Top Historic Sights in Kongens Lyngby, Denmark

Explore the historic highlights of Kongens Lyngby

Frilandsmuseet

Frilandsmuseet (The Open Air Museum), opened in 1897 and covering 40 hectares, it is one of the largest and oldest open-air museums in the world. It is a department under the Danish National Museum. The museum features more than 100 buildings from rural environments and dating from 1650-1950. All buildings are original and have been moved piece by piece from their original location save a windmill that is still found in i ...
Founded: 1897 | Location: Kongens Lyngby, Denmark

Hermitage Palace

In 1694, Christian V built a two-story timber frame house in the Deer Park north of Copenhagen. In 1734, that building was demolished, and in the period 1734-1736, royal architect Lauritz de Thurah built the existing hunting seat on the hilltop in the middle of the plain. The palace is an distinguished example of de Thurah’s architectural skills and one of the late Baroque’s best works in Denmark. The ground- ...
Founded: 1734-1736 | Location: Kongens Lyngby, Denmark

Sorgenfri Palace

Sorgenfri Palace was built by the architect Francois Dieussart in 1705-06 for Carl Count Ahlefeldt. From 1730, this country house was owned by the royal family, and Crown Prince Frederik (V) had court architect Lauritz de Thurah build a wing for the gentlemen of the Court and a horse stable. When Frederik V became king, the palace was given to his aunt, grand duchess Sophie Caroline of East Friesland, who let de Thurah de ...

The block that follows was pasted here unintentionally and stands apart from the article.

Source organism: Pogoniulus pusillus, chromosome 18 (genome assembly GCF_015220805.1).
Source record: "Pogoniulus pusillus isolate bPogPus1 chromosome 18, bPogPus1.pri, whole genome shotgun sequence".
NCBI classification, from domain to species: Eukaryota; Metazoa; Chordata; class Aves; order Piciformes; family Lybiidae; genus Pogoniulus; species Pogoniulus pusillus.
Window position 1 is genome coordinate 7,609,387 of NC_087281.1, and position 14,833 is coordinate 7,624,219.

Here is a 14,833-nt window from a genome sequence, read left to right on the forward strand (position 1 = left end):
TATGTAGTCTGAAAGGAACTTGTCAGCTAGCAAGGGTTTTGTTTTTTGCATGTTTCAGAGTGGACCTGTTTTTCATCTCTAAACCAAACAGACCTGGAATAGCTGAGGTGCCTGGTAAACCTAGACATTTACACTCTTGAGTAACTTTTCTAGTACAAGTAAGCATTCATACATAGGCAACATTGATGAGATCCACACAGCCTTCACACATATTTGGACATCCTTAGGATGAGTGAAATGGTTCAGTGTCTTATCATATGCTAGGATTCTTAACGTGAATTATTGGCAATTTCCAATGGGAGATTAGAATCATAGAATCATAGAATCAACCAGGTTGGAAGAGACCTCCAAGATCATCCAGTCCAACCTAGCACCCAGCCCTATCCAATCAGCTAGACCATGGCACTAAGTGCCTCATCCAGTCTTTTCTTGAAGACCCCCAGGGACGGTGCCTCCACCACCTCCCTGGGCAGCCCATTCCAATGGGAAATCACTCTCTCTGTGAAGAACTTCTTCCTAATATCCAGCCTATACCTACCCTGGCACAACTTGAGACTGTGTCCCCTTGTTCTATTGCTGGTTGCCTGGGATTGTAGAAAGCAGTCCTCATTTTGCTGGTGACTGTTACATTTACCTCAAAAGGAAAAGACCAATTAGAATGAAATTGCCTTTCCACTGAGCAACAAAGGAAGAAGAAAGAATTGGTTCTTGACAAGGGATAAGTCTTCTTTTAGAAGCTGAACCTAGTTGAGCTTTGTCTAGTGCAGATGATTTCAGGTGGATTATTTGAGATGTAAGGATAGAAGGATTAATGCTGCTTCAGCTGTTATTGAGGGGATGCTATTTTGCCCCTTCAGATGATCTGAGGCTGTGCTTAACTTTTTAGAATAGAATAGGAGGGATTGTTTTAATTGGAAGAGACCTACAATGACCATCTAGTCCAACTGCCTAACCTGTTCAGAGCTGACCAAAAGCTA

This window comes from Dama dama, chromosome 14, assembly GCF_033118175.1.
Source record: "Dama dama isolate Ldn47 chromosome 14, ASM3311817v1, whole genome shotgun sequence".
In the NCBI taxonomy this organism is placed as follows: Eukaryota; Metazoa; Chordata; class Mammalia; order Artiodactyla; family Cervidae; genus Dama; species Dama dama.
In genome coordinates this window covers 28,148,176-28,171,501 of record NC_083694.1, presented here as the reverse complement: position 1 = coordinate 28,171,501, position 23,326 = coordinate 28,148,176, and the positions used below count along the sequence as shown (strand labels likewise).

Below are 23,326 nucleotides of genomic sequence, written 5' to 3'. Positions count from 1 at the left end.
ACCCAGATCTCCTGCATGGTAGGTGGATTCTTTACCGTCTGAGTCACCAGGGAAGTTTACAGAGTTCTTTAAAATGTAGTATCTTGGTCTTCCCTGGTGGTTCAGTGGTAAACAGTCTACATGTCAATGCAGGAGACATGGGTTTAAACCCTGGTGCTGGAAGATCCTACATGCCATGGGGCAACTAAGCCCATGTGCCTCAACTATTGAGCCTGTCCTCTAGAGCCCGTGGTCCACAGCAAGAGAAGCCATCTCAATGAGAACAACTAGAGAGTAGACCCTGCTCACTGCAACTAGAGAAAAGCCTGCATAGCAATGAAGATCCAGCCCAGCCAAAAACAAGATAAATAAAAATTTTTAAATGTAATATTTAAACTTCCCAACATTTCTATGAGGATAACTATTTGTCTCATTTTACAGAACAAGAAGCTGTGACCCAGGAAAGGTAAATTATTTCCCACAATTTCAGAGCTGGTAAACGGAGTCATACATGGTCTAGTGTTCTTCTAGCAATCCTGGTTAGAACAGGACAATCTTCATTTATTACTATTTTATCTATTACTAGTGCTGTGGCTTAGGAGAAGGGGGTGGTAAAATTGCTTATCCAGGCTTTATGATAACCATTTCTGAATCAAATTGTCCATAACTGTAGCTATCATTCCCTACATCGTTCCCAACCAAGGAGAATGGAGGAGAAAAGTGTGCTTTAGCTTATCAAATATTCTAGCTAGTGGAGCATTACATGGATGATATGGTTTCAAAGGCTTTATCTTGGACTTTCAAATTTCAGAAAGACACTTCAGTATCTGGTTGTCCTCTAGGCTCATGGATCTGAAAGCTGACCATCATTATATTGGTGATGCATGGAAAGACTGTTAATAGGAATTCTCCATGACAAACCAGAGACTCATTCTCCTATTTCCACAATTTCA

Founded: 1756-1757 | Location: Kongens Lyngby, Denmark

Featured Historic Landmarks, Sites & Buildings

Historic Site of the week

Sirmione Castle

Sirmione castle was built near the end of the 12th century as part of a defensive network surrounding Verona. The castle was maintained and extended first as part of the Veronese protection against their rivals in Milan and later under the control of the Venetian inland empire. The massive fortress is totally surrounded by water and has an inner porch which houses a Roman and Medieval lapidary. From the drawbridge, a staircase leads to the walkways above the walls, providing a marvellous view of the harbour that once sheltered the Scaliger fleet. The doors were fitted with a variety of locking systems, including a drawbridge for horses, carriages and pedestrians, a metal grate and, more recently, double hinged doors. Venice conquered Sirmione in 1405, immediately adopting provisions to render the fortress even more secure, fortifying its outer walls and widening the harbour.

Thanks to its strategical geographical location as a border outpost, Sirmione became a crucial defence and control garrison for the ruling nobles, retaining this function until the 16th century, when its role was taken up by Peschiera del Garda.